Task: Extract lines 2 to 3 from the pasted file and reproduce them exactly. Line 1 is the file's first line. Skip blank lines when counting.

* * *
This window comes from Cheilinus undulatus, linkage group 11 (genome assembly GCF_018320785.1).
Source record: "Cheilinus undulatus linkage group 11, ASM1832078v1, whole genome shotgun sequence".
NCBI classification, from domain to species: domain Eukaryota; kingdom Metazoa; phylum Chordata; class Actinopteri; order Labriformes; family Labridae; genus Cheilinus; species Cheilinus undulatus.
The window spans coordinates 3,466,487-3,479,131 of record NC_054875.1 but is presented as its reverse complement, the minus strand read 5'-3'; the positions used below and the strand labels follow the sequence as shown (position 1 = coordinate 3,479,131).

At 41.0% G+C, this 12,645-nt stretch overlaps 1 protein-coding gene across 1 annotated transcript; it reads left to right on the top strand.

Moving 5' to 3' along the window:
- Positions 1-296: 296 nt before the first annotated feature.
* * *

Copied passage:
Source record: "Cheilinus undulatus linkage group 11, ASM1832078v1, whole genome shotgun sequence".
NCBI classification, from domain to species: domain Eukaryota; kingdom Metazoa; phylum Chordata; class Actinopteri; order Labriformes; family Labridae; genus Cheilinus; species Cheilinus undulatus.